It has always been harder to predict the outcome of hearings before local authority licensing committees than it used to be before the courts under the old system. This is because a lawyer can give a reasonably accurate assessment on the basis of the weight of evidence, which was the principal means by which magistrates decided licensing matters.
Local authority licensing committees are not courts and are undertaking an administrative, not a judicial, function. The roles governing them in terms of evidence are much more relaxed. They must not act unreasonably or their decisions could be challenged, but many of the strict rules of evidence which apply in the courts do not apply, or are not as strictly applied, in local authority hearings. When you throw into the mix the fact the councillors sitting in the licensing committee will probably have their own personal views on a range of matters (that is why they have become councillors) you can sometimes have a very unpredictable situation.
With training and experience my belief is that licensing committees have become much more professional, but there are still rogue councillors out there and sometimes the lawyer advising them who may keep them in check does not always work for the local authority (he or she may be outsourced) or experienced in licensing matters.
In the case my colleague had there were two residents against and a number of local people supportive of the bar.
On looking at the “evidence” there was some film taken on a camera, but it was all over three or four years ago and the advice was given that this was probably inadmissible and there was not too much to worry about.
The hearing was on Zoom, which brings its own issues. I do not like virtual hearings. At a live hearing it is possible to hand over documents, for example, indicate on a plan where things are, speak to the lawyer before the hearing and also most importantly to gauge the mood of the meeting because the three councillors are sitting together and it is possible to invite comments. On a Zoom hearing the councillors are often sitting separately, there is very little interaction and from the lawyer/advocate’s point of view the worry is that it is not possible to have any idea which way the committee are thinking.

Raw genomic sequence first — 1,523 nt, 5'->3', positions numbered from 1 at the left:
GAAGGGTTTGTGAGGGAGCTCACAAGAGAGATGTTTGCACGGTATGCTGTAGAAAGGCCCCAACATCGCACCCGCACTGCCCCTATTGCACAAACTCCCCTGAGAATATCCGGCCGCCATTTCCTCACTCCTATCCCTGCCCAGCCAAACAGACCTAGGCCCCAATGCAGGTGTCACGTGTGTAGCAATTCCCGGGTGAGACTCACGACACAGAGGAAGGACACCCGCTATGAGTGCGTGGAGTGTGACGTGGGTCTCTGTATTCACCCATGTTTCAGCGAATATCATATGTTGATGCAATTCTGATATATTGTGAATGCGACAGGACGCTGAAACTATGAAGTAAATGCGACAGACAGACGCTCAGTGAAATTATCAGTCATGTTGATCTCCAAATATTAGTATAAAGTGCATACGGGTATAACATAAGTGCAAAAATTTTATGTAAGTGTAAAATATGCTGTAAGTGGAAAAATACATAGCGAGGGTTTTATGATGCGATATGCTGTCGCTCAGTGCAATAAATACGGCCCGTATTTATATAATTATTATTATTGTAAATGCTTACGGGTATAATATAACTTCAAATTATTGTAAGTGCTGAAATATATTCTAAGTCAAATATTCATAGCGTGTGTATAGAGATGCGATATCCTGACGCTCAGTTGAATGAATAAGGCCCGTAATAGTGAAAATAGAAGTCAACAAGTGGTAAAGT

I have for some time now, if I am unsure, asked the committee at the end whether they want any further information and, in effect, are they with us or not? I have started doing this because if the committee are the type who do not ask many questions then it is very, very difficult to know how the hearing is going and once they have decided to retire it is too late – all that you will get is the decision, which could be good or ill.
In my colleague’s case the committee clearly were in favour of the resident and in fact did reduce the hours on the premises licence.
It may well be that the “evidence” was not particularly strong, but the committee likely felt that here was a resident who was getting disturbed and it was incumbent upon them to take action “to promote the licensing objectives” and effectively to reduce or remove the noise nuisance caused by music and people leaving.
It seems on the face of it a harsh decision, but of course the committee on an appeal would be able to justify it on the basis that if they did not intervene there was nothing offered by the bar operator as to how the situation would get better.
In other words, the bar operator was bullish and his instructions were along the lines of the old classic comment, “It’s their fault for living near a bar” but I am afraid that these days that does not get you very far.
In an administrative world where local councillors are elected by local residents, if two local residents and indeed it only needs one, indicate that they are being disturbed and that is on the face of it genuine then measures are likely to be taken if it has reached a review hearing.
These circumstances probably reflect local councils where licensing hearings do not happen very often and let us not forget that many local councils do not have experienced licensing committee members.
In some areas the licensing sub-committees sit once a week and are very experienced, supported by good officers, lawyers and technology involving a live hearing, maps, google earth etc., which makes it much better and the decisions often more reasoned.
This is very different to a local authority where the councillors may be sitting sometimes for the first time on a licensing panel and are not particularly well advised. The feeling that it is something of a lottery I am afraid remains, but it would be a mistake to be too dependent on the old-fashioned strength of evidence before such an administrative tribunal.